So, the Council can pass the toughest resolutions on piracy; the Council can strengthen the arms embargo and can even aim the most stringent measures at individuals and entities that may be seen as obstructing the process in Somalia; but such fragmented efforts are unlikely to succeed without a comprehensive solution. Meanwhile, Somalia will continue to sink further and further into despair. Surely the people of Somalia deserve a better life than the one they have right now.
I would like to offer my warmest wishes to my successor as Chair of this Committee — I am not sure whether to say condolences. I would also like to express appreciation to the Monitoring Group for its commendable work. We could not have done our work without the tireless Secretariat, which has provided support and advice to me and my delegation, as well as to the Committee, over the past two years.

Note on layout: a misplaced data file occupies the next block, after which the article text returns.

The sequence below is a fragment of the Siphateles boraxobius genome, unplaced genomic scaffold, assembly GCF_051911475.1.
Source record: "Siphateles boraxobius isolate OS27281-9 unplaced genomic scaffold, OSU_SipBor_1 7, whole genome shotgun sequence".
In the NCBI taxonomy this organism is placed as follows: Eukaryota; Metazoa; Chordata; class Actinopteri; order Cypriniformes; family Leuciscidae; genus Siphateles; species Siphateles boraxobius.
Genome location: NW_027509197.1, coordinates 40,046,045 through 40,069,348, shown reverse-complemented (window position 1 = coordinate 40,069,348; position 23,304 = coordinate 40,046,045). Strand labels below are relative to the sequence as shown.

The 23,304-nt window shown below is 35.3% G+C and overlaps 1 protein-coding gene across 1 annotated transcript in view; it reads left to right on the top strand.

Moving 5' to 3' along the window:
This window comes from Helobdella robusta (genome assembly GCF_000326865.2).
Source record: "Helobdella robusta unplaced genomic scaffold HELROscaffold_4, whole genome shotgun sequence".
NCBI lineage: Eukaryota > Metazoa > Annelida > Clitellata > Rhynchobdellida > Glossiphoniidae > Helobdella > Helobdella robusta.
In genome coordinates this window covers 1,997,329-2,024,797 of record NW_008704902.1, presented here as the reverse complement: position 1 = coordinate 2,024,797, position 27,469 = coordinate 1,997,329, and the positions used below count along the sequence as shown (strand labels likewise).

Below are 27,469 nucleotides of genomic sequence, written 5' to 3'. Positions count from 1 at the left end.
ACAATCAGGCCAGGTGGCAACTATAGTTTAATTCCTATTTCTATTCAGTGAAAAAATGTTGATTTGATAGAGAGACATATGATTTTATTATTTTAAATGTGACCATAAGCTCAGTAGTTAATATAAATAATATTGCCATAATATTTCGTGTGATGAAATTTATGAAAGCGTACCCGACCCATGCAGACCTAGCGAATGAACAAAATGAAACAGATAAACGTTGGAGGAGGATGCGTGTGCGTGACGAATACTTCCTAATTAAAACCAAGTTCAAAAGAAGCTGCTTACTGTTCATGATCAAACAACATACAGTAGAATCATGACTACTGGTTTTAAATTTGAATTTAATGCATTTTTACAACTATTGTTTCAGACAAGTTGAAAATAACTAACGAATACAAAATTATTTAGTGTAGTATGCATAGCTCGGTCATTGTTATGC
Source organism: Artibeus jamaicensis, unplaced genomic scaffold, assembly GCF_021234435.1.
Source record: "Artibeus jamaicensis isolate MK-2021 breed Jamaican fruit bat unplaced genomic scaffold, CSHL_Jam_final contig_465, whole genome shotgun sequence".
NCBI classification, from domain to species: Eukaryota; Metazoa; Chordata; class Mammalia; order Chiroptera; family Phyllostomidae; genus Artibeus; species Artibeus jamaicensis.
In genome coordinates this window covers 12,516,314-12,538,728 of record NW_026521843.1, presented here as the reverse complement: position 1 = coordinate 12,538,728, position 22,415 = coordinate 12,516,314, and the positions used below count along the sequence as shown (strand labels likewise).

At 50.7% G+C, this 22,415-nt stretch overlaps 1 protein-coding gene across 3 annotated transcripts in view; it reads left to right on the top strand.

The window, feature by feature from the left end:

South Africa assumed the Chair of the Ad Hoc Working Group on Conflict Prevention and Resolution in Africa because we felt that this would strengthen the African agenda on peace, security and development. Our overall contribution to this Council was in line with the aims of the Working Group. During our presidency of the Council, we highlighted the need to strengthen the working relationship between the African Union and the United Nations, in particular the Security Council. We hosted thematic debates that brought several heads of State and Government from Africa to the Security Council. Right now, we look forward to a report of the African Union-United Nations panel headed by former Prime Minister Romano Prodi of Italy, which will make concrete proposals on how the United Nations can support the work of the African Union with predictable and sustainable resources.